Forest Preserve District of Cook County, Illinois
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Mammals of Early Chicago
Nature Bulletin No. 126   October 11, 1947
Forest Preserve District of Cook County
William N. Erickson, President
Roberts Mann, Supt. of Conservation

MAMMALS OF EARLY CHICAGO
When the white man came to Chicago -- when it was only an Italian portage between the Great Lakes and the Mississippi valley, with trails leading to it from all directions -- there were a number of large mammals which lived or visited here. Largest of these was the bison, or American buffalo. The bull bison sometimes weighed more than a ton and his shoulders stood as high as a man' s head.

The bison roamed and grazed the Great Plains, the short grass prairies, which they preferred because of the short yet highly nutritious grasses there. But there are tales, handed down by the Indians, of huge herds migrating through this Chicago region, as far south as the Ohio River, followed by the Sioux Indians for whom they were the chief source of food, clothing and shelter.

Next in size was the wapiti, or American elk. We have a herd of elk in a fenced pasture at Elk Grove Preserve. In the Sag valley swamp, perfectly preserved beneath six feet of peat, a very large pair of elk antlers was recently found. There were many white-tailed or Virginia deer, and these have been re-introduced into the Palos and Deer Grove forest preserves where they again roam wild.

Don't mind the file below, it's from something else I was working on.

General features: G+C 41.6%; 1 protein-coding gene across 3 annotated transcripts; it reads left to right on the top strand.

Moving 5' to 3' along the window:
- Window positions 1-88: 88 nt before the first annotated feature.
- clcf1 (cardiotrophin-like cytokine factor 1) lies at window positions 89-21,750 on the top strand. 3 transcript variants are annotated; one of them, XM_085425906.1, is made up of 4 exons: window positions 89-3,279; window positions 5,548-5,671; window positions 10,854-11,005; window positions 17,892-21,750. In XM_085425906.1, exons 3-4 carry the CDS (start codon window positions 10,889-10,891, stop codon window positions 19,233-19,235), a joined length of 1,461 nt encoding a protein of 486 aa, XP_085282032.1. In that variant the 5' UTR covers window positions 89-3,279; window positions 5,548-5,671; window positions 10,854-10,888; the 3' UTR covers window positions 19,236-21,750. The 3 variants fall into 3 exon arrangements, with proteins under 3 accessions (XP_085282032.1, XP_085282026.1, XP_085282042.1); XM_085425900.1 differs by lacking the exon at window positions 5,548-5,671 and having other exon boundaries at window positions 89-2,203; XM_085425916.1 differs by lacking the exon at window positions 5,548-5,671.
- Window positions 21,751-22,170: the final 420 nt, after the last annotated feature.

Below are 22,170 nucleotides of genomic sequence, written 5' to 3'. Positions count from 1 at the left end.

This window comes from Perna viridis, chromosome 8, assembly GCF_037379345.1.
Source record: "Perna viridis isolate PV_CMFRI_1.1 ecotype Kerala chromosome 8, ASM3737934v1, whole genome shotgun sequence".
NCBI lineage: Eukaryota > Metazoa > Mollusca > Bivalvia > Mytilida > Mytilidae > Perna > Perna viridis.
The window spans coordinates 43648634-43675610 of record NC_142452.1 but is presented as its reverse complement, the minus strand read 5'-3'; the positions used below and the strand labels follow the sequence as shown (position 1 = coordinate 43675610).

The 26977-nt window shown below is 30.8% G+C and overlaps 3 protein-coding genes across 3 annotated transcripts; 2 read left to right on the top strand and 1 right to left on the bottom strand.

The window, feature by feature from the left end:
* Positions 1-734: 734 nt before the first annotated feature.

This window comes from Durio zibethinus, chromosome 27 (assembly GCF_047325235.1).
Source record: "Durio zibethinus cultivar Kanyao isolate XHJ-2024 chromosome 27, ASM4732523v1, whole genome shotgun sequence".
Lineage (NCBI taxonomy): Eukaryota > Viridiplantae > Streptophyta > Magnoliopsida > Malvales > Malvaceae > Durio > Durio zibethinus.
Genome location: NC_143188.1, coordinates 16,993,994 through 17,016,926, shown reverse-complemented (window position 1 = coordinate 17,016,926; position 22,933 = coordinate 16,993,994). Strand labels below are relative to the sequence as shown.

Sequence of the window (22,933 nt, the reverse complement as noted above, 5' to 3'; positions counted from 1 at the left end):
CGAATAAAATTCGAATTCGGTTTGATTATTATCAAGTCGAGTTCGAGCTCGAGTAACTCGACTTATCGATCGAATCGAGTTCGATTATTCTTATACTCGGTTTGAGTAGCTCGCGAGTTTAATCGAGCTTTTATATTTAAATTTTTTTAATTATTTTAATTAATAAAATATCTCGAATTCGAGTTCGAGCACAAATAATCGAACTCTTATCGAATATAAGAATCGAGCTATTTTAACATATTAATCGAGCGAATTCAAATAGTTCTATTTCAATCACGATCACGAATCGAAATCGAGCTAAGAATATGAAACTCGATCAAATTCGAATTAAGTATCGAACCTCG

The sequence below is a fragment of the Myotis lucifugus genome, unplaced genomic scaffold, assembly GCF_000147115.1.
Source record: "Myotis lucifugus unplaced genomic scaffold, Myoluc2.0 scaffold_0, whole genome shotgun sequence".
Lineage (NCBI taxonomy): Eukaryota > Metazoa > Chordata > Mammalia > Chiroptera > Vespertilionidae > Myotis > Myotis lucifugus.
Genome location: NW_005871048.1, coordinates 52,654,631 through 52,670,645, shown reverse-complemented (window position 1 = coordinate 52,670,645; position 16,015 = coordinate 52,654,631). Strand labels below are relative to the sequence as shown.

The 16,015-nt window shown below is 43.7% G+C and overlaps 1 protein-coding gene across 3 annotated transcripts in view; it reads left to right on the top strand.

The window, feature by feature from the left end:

There were porcupines and snowshoe rabbits here as late as 1822. There were four animals famous for their fur the beaver, the otter, the marten, and the fisher. The beaver was most important. Beaver hides, with their valuable fur, were used instead of money. It was beaver that lured trappers and traders to explore and settle this region, part of the Northwest Territory.

There was black bear, timber wolves, and the panther -- also called the painter or puma or cougar or mountain lion. There were the Canada lynx and the bobcat or bay lynx. The bobcat is still found in the timbered bluffs along the Illinois side of the Mississippi River. All of these took toll of the pioneer' s livestock.

These days our wolves don't howl. They whistle.


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